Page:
PVST and MST (in)compatibility

Spanning-tree protocol configurations can cause headaches among network engineers. Especially if we have mixed topology, with more than one STP implementation. In this article, we will look closer at the interoperability between the Cisco PVST and MST. Based on two scenarios, I’ll show you the behavior of both protocols in different circumstances.

Topology

For both scenarios, the same topology will be used. It consists of two interconnected switches. On the MST-Switch, as the name implies, there is MST spanning-tree configured. It’s a virtual Cisco Nexus. The second device – PVST-Switch it’s configured for PVST, and it’s a Cisco IOS. On each switch, there are VLANs 1-39 configured. Interfaces on both switches are configured as trunks. The MST-Switch has 4 MST instances configured, which are described on the topologies.

Scenario 1

In the first scenario, the MST-Switch is configured to be a root bridge for this topology, because it has a lower priority than PVST-Switch.

The MST-Switch configuration is as follows.

spanning-tree mode mst
spanning-tree mst 0-3 priority 12288
spanning-tree mst configuration
  name garzumdotnet
  revision 321
  instance 1 vlan 10-19
  instance 2 vlan 20-29
  instance 3 vlan 30-39

As you can see, the VLAN assignment for MSTi 0 is not configured explicitly. Actually, it’s done automatically by the switch. Instance 0 always has all the VLANs that are not assigned to any other MSTi.

And the PVST-Switch configuration looks as follows.

spanning-tree mode pvst
spanning-tree extend system-id

Since we know the configuration let’s check the topology behavior. We will start with the MST-Switch.

The output was shrunk to the first three MST instances. As we can see, for the MSTi’s 0-2, the MST-Switch is a root bridge.

If you take a closer look at the priority of each MSTi, it varies from the configured value – 12288. It’s because for each MSTi, the switch adds the MSTi number to the configured priority. So the MSTi 0 has configured value of 12288, but the MSTi 1 has 12289, MSTi 2 – 12290, and so on.

We have the PVST-Switch connected to the Eth2/1 interface. It’s in the forwarding state, so we can assume, that everything works as expected. In the last column, we can see, that our Nexus switch detected, that there is another spanning-tree protocol configured on the connected switch.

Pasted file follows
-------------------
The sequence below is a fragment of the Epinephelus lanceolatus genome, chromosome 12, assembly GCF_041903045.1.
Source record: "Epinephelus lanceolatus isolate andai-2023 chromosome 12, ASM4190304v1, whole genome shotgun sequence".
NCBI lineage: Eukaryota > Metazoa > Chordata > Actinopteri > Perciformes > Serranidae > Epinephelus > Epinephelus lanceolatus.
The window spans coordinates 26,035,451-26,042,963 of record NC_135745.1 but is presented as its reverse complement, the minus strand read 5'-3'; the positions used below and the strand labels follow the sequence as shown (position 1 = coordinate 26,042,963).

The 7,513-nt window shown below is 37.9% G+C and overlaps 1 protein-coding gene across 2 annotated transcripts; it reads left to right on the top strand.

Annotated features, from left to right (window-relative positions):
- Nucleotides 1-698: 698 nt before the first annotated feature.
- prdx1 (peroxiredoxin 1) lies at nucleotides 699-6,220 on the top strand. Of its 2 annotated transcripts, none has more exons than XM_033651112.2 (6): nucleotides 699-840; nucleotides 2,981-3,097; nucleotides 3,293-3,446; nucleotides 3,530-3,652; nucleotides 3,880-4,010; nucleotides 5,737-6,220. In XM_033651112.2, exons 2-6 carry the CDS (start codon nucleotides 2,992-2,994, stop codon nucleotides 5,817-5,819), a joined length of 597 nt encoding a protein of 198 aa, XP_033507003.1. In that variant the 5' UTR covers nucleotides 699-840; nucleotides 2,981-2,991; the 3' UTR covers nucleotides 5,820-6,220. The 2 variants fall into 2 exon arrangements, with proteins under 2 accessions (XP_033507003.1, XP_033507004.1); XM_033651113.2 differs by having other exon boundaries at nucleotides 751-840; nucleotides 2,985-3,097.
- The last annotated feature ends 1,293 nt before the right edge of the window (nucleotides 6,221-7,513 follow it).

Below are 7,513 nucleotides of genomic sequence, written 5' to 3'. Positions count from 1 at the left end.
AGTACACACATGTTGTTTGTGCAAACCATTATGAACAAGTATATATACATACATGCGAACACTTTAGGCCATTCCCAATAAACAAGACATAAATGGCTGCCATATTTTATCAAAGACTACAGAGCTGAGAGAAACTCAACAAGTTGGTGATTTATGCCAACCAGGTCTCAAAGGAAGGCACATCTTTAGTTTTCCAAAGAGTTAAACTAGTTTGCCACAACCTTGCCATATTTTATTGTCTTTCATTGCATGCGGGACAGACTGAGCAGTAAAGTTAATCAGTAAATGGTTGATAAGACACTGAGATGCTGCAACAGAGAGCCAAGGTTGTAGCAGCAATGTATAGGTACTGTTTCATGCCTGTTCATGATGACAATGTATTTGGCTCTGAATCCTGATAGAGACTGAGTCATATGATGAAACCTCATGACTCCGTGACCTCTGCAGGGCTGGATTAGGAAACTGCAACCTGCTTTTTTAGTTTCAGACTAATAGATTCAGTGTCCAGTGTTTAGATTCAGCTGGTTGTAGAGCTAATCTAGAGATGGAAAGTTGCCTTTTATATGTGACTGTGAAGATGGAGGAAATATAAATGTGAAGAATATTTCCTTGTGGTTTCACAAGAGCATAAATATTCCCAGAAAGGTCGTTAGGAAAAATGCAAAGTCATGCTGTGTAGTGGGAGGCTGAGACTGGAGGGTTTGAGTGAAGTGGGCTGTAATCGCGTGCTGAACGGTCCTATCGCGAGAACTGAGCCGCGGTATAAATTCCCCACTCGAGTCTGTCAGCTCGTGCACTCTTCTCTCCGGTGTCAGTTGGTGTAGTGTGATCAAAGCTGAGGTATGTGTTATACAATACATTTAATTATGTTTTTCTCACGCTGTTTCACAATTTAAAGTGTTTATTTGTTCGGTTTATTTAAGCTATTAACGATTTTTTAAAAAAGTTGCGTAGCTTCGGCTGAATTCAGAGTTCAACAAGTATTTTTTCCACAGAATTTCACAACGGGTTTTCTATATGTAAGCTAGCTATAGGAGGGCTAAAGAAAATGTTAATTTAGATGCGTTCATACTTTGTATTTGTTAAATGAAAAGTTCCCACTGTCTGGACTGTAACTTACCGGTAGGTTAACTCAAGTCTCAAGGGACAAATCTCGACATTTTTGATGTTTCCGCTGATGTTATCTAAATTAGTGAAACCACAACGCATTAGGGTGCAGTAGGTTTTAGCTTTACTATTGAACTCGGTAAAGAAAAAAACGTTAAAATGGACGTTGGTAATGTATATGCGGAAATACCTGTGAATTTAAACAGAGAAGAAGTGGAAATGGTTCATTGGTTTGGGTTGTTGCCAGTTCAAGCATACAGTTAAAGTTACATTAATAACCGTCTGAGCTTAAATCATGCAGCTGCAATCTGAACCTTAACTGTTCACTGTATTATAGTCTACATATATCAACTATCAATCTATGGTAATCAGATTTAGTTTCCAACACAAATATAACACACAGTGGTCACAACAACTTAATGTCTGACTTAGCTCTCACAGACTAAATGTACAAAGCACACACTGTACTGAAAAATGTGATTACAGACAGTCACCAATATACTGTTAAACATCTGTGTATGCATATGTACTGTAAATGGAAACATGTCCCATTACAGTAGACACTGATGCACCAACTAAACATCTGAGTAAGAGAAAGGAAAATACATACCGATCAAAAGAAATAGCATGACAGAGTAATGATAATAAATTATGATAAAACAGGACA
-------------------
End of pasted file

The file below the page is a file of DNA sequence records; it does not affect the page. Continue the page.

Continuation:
Let’s now check the PVST-Switch.

The output was shortened because the state is pretty much the same for all the VLANs. We can see, that the PVST-Switch bridge priority is higher than MST-Switch, which implies that the Nexus is the root bridge. Interface G0/0, that’s interconnecting switches is in the forwarding state for all instances.

Conclusion

From the scenario above, we can assume, that if we have PVST and MST switch connected together, with the root bridge on the MST, everything works, and forwarding is not blocked.

Scenario 2

Now, we will filp the situation. The PVST-Switch will be configured as a root bridge. To accomplish this, we will change the priority of all VLANs to 0. It will be lower, than configured priority on MSTis.

The configuration changes are as follows.

PVST-Switch(config)#spanning-tree vlan 1-39 priority 0

Let’s now check the spanning-tree status on the PVST-Switch.

As we can see, the situation changed. The PVST-Switch is now a root bridge for VLANs 1-2 (and all others not shown in the picture). The Gi0/0 interface is now designated and has forwarding status.

Let’s now check the MST-Switch.

There was generated a log message about changes in the spanning-tree. Let’s examine it.

MST-Switch# 2022 Apr 21 07:57:18 MST-Switch %STP-2-PVSTSIM_FAIL: Blocking root port Ethernet2/1: Inconsistent inferior PVST BPDU received on VLAN 2, claiming root 0002.0c5d.9877.0000

The log message might be mysterious at first, but even from the first look, we can see that something is wrong. There’s information, that port Eth2/1 was blocked. It’s our interface, that faces PVST-Switch. Next, we can see, that there is inconsistent inferior PVST BPDU that claims root for VLAN 2. If we take a closer look at the bridge ID, we can see, that it’s a priority (0002) combined with PVST-Switch bridge ID (0c5d.9877.0000).

Let’s check the actual status.

The situation becomes a little messy here. For all the MST instances, we have information, that the MST-Switch is a root bridge. It may be strange at first because PVST-Switch has a lower(better) priority configured, so it should act as a root bridge. But if we take a look a the interface information, we can see, that Eth2/1 in all instances is in the blocking state – with an asterisk. We can see in the last column the reason for the block – it’s PVST inconsistency.

Conclusion

If we’re interconnecting the MST and PVST switches together, and we want to have a root bridge for all the VLANs in the PVST domain, it won’t work. As you can see from the scenario above, we have two separated islands. The spanning-tree protocols are not cooperating with each other in such configuration, but it’s not the worst thing. The interface is in the blocking state on the MST-Switch, which means that no data traffic will be sent there, which implies no communication between those two switches (and potential hosts connected to them).

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